$14 million a year for debt service

daBuzz

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I'm confused. In one breath, he points out that GTAA is a separate entity from the academic institution then, a paragraph or so prior, he compares the debt of the athletic program as a percentage of the institute's total debt. They either are separate or they're not. Cause if they aren't separate...let's tap into some of that $1.5 billion endowment and pay off the debt.

However, if our favorite usually-obtuse college athletic authority is being uncharacteristically clear with its terminology, I am simply awestruck by the fact that athletics makes up a whopping 48.5% of the Institute’s total debt and 27.9% of its annual debt service expenses.
Now, before we panic more, it’s important to note that the Institute itself is not footing the bill for athletics facility debt — we’ve already discussed GTAA’s annual debt service situation — but the proportion of the total Institute debt at play here is staggering.
Why compare the two in the light he's doing? Seems disingenuous to me.
 

pianoman

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My reading of it is the school over all is better/more conservatively managed than GTAA. Comparing athletics to the overall university is (according to this writer) a way of normalizing the numbers to better gauge the AA balance sheet.

Dumb question: Could GTAA go bankrupt without the university providing some kind of backstop? I just did a search and found no cases, so must be nearly impossible, which I suppose means the AA and university must be somehow intertwined (but how?).
Regarding endowments, they are targeted for very specific uses, so to move the money you have to go to donors and get written permission (I know this first hand, having done it).
 

BrentwoodJacket

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Two observations:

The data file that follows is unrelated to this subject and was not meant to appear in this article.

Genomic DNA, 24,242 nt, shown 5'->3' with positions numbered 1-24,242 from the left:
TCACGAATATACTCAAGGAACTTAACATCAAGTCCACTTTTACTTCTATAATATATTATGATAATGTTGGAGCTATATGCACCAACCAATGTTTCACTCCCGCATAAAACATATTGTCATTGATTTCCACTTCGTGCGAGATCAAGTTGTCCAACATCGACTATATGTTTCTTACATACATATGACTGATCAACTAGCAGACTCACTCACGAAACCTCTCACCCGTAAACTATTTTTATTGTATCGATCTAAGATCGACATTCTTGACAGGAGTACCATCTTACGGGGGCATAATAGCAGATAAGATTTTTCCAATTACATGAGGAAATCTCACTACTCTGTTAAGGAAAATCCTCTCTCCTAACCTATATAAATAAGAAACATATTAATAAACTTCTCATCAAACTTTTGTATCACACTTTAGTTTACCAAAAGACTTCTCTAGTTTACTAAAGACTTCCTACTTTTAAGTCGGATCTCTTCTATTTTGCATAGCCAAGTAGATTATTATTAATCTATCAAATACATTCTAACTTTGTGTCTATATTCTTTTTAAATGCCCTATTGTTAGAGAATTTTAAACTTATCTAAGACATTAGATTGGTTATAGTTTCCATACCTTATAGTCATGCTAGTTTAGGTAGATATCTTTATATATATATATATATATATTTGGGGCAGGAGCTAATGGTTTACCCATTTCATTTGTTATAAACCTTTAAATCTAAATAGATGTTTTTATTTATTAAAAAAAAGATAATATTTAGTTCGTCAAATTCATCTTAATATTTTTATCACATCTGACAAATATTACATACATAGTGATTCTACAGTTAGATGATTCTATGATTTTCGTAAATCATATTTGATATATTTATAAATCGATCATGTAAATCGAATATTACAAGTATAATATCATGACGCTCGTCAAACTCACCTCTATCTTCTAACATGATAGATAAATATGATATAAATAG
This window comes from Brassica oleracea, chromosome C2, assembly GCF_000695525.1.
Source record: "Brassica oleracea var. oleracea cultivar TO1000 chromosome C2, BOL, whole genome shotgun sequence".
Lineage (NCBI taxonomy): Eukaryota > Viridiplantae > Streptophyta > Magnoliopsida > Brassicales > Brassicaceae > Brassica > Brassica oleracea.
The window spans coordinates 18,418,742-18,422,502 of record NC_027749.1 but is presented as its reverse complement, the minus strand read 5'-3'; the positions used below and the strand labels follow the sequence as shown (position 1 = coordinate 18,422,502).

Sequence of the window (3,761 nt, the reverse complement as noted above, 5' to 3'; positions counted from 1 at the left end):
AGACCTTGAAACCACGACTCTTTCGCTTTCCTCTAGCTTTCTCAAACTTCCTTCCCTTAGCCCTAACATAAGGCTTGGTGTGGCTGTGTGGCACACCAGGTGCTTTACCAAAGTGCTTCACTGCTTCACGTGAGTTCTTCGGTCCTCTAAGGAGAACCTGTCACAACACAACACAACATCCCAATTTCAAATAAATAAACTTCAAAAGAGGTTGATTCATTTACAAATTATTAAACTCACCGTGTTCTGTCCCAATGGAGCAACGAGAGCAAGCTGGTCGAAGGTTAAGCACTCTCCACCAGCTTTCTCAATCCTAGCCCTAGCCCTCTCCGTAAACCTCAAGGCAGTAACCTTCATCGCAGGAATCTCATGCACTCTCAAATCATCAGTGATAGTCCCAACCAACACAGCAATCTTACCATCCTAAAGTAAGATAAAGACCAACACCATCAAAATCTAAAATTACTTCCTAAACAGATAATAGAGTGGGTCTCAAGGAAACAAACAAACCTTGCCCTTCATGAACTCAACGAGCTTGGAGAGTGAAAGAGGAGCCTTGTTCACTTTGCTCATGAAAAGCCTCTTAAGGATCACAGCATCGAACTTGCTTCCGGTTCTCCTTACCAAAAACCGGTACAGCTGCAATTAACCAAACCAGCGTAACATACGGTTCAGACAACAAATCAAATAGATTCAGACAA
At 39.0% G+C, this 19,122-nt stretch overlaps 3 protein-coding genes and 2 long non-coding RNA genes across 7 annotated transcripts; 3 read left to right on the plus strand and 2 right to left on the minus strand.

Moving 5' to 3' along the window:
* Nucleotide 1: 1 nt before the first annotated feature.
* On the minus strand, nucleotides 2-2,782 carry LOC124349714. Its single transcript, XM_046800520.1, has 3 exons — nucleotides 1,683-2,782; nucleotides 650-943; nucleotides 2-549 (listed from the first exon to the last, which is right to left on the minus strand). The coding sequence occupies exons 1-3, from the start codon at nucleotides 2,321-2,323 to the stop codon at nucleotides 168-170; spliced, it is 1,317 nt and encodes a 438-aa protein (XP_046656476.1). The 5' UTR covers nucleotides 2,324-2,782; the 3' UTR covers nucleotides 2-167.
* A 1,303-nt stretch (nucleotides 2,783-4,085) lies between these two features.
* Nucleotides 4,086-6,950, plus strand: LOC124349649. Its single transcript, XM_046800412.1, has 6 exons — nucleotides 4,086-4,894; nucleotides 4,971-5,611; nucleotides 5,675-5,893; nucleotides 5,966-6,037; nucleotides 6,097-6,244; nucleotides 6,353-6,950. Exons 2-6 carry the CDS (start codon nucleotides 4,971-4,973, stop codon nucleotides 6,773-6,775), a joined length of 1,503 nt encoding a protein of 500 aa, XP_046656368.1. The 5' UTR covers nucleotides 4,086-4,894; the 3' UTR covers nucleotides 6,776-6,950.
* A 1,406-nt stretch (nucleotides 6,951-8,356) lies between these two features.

1) I am surprised that the baseball contributions are so low given the overall success of the program and the number of MLB players who should have resources.
2) I am also surprised that there are no contributions for any of the other men's or women's sports. We have several PGA golfers who should be able to contribute something to the golf program.
 

clapper

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2) I am also surprised that there are no contributions for any of the other men's or women's sports. We have several PGA golfers who should be able to contribute something to the golf program.
The key is that the contributions the article is talking are specifically for operations, debt service, leases, etc.. That is not a standard AA/AT Fund solicitation, particularly for non-revenue sports. Additionally, if anyone is considering a donation like that, they are typically encouraged to contribute to the AD’s discretionary fund for more flexibility, which is not addressed in the article.

As far as the School/AA debt service comingling, they are separate, but it’s a fuzzy gray line on how help can be given. The school provides services (like utilities) to the facilities and the AA pays them for it, or they are supposed to. That part is very negotiable.
 

YodaBee

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In this state the Athletic Depts are firewalled in such a way as to not be bailed out by the university. However the AD can give money to the university. It’s a 1 way firewall.
 

OptionsJacket

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I'm confused. In one breath, he points out that GTAA is a separate entity from the academic institution then, a paragraph or so prior, he compares the debt of the athletic program as a percentage of the institute's total debt. They either are separate or they're not. Cause if they aren't separate...let's tap into some of that $1.5 billion endowment and pay off the debt.





Why compare the two in the light he's doing? Seems disingenuous to me.
I'll cut the guy some slack as FTRS isn't some sort of bastion for journalistic professionalism or integrity.
 

daBuzz

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I'll cut the guy some slack as FTRS isn't some sort of bastion for journalistic professionalism or integrity.
You're a better person than I am then. It seems like a really bad comparison to make and I would think the most likely reason for making it was to stir up some type of a negative response.
 

OptionsJacket

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You're a better person than I am then. It seems like a really bad comparison to make and I would think the most likely reason for making it was to stir up some type of a negative response.
They're amateurs looking for clicks. How's that?
 

Techbert

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They're amateurs looking for clicks. How's that?
I know the secret that Big Tech does not want you to know about getting clicks. It is so easy that Atlanta, GA tried to ban it. Competitors HATE it. To learn more, click on my link between this girl's enormous breasts.
 
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